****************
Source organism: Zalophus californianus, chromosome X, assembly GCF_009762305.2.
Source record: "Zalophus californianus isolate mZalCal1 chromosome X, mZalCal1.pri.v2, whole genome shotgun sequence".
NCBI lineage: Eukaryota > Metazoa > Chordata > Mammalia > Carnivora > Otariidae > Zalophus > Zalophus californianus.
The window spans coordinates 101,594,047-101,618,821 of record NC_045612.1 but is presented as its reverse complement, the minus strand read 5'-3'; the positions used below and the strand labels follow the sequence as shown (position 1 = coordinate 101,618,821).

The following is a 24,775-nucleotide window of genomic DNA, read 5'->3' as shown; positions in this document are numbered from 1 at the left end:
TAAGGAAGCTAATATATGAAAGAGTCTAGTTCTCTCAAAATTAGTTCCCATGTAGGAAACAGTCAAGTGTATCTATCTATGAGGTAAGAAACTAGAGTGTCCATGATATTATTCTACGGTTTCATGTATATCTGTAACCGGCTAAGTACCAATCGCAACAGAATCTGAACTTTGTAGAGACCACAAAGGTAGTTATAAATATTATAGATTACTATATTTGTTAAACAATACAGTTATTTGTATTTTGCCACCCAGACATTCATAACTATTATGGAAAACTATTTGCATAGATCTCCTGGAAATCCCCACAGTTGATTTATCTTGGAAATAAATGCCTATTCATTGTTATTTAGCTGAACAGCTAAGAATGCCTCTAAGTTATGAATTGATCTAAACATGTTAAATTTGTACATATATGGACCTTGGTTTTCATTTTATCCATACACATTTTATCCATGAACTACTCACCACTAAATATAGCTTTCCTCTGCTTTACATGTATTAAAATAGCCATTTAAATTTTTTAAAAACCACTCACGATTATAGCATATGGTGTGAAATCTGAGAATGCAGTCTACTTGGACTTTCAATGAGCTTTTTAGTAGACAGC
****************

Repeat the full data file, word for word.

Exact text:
Source organism: Zalophus californianus, chromosome X, assembly GCF_009762305.2.
Source record: "Zalophus californianus isolate mZalCal1 chromosome X, mZalCal1.pri.v2, whole genome shotgun sequence".
NCBI lineage: Eukaryota > Metazoa > Chordata > Mammalia > Carnivora > Otariidae > Zalophus > Zalophus californianus.
The window spans coordinates 101,594,047-101,618,821 of record NC_045612.1 but is presented as its reverse complement, the minus strand read 5'-3'; the positions used below and the strand labels follow the sequence as shown (position 1 = coordinate 101,618,821).

The following is a 24,775-nucleotide window of genomic DNA, read 5'->3' as shown; positions in this document are numbered from 1 at the left end:
TAAGGAAGCTAATATATGAAAGAGTCTAGTTCTCTCAAAATTAGTTCCCATGTAGGAAACAGTCAAGTGTATCTATCTATGAGGTAAGAAACTAGAGTGTCCATGATATTATTCTACGGTTTCATGTATATCTGTAACCGGCTAAGTACCAATCGCAACAGAATCTGAACTTTGTAGAGACCACAAAGGTAGTTATAAATATTATAGATTACTATATTTGTTAAACAATACAGTTATTTGTATTTTGCCACCCAGACATTCATAACTATTATGGAAAACTATTTGCATAGATCTCCTGGAAATCCCCACAGTTGATTTATCTTGGAAATAAATGCCTATTCATTGTTATTTAGCTGAACAGCTAAGAATGCCTCTAAGTTATGAATTGATCTAAACATGTTAAATTTGTACATATATGGACCTTGGTTTTCATTTTATCCATACACATTTTATCCATGAACTACTCACCACTAAATATAGCTTTCCTCTGCTTTACATGTATTAAAATAGCCATTTAAATTTTTTAAAAACCACTCACGATTATAGCATATGGTGTGAAATCTGAGAATGCAGTCTACTTGGACTTTCAATGAGCTTTTTAGTAGACAGC